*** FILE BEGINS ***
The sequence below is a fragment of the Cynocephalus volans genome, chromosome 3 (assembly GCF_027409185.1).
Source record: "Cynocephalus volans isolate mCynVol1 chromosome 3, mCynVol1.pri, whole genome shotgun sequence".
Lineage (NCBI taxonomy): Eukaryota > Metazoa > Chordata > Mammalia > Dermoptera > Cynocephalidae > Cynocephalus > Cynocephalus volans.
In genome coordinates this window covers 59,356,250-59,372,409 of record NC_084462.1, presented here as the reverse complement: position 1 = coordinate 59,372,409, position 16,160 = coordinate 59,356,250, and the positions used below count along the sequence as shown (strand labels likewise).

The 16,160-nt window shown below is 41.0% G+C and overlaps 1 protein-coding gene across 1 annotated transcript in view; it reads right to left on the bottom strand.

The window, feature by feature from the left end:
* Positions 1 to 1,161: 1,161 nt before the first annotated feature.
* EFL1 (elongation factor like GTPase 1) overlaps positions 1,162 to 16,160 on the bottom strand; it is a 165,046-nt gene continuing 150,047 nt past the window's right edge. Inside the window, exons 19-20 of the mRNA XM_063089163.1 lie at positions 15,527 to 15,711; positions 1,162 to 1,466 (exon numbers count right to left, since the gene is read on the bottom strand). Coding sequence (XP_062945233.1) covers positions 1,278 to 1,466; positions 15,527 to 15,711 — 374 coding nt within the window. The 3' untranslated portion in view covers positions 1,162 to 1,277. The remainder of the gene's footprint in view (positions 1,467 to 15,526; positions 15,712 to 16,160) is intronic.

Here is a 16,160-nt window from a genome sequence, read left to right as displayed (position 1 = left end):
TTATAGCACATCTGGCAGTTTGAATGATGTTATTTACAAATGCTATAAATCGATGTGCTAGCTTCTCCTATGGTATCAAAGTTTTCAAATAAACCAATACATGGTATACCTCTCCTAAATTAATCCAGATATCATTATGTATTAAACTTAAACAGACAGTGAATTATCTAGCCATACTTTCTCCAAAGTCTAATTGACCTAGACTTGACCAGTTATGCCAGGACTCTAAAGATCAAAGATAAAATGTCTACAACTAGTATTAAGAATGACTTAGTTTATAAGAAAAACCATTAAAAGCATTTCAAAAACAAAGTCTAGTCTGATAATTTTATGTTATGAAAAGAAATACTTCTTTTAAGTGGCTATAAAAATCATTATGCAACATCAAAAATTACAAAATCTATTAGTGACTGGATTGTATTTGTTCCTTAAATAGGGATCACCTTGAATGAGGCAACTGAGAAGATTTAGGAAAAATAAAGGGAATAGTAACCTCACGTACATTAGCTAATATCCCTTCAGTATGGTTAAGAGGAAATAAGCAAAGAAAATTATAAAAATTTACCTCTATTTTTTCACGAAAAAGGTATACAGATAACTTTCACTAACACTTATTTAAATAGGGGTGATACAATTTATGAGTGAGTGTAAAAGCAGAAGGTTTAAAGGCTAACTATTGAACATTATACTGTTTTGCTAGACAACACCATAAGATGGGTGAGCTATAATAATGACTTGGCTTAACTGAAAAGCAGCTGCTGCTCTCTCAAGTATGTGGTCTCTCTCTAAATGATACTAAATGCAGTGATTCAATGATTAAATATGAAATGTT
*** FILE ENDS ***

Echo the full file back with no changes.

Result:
The sequence below is a fragment of the Cynocephalus volans genome, chromosome 3 (assembly GCF_027409185.1).
Source record: "Cynocephalus volans isolate mCynVol1 chromosome 3, mCynVol1.pri, whole genome shotgun sequence".
Lineage (NCBI taxonomy): Eukaryota > Metazoa > Chordata > Mammalia > Dermoptera > Cynocephalidae > Cynocephalus > Cynocephalus volans.
In genome coordinates this window covers 59,356,250-59,372,409 of record NC_084462.1, presented here as the reverse complement: position 1 = coordinate 59,372,409, position 16,160 = coordinate 59,356,250, and the positions used below count along the sequence as shown (strand labels likewise).

The 16,160-nt window shown below is 41.0% G+C and overlaps 1 protein-coding gene across 1 annotated transcript in view; it reads right to left on the bottom strand.

The window, feature by feature from the left end:
* Positions 1 to 1,161: 1,161 nt before the first annotated feature.
* EFL1 (elongation factor like GTPase 1) overlaps positions 1,162 to 16,160 on the bottom strand; it is a 165,046-nt gene continuing 150,047 nt past the window's right edge. Inside the window, exons 19-20 of the mRNA XM_063089163.1 lie at positions 15,527 to 15,711; positions 1,162 to 1,466 (exon numbers count right to left, since the gene is read on the bottom strand). Coding sequence (XP_062945233.1) covers positions 1,278 to 1,466; positions 15,527 to 15,711 — 374 coding nt within the window. The 3' untranslated portion in view covers positions 1,162 to 1,277. The remainder of the gene's footprint in view (positions 1,467 to 15,526; positions 15,712 to 16,160) is intronic.

Here is a 16,160-nt window from a genome sequence, read left to right as displayed (position 1 = left end):
TTATAGCACATCTGGCAGTTTGAATGATGTTATTTACAAATGCTATAAATCGATGTGCTAGCTTCTCCTATGGTATCAAAGTTTTCAAATAAACCAATACATGGTATACCTCTCCTAAATTAATCCAGATATCATTATGTATTAAACTTAAACAGACAGTGAATTATCTAGCCATACTTTCTCCAAAGTCTAATTGACCTAGACTTGACCAGTTATGCCAGGACTCTAAAGATCAAAGATAAAATGTCTACAACTAGTATTAAGAATGACTTAGTTTATAAGAAAAACCATTAAAAGCATTTCAAAAACAAAGTCTAGTCTGATAATTTTATGTTATGAAAAGAAATACTTCTTTTAAGTGGCTATAAAAATCATTATGCAACATCAAAAATTACAAAATCTATTAGTGACTGGATTGTATTTGTTCCTTAAATAGGGATCACCTTGAATGAGGCAACTGAGAAGATTTAGGAAAAATAAAGGGAATAGTAACCTCACGTACATTAGCTAATATCCCTTCAGTATGGTTAAGAGGAAATAAGCAAAGAAAATTATAAAAATTTACCTCTATTTTTTCACGAAAAAGGTATACAGATAACTTTCACTAACACTTATTTAAATAGGGGTGATACAATTTATGAGTGAGTGTAAAAGCAGAAGGTTTAAAGGCTAACTATTGAACATTATACTGTTTTGCTAGACAACACCATAAGATGGGTGAGCTATAATAATGACTTGGCTTAACTGAAAAGCAGCTGCTGCTCTCTCAAGTATGTGGTCTCTCTCTAAATGATACTAAATGCAGTGATTCAATGATTAAATATGAAATGTT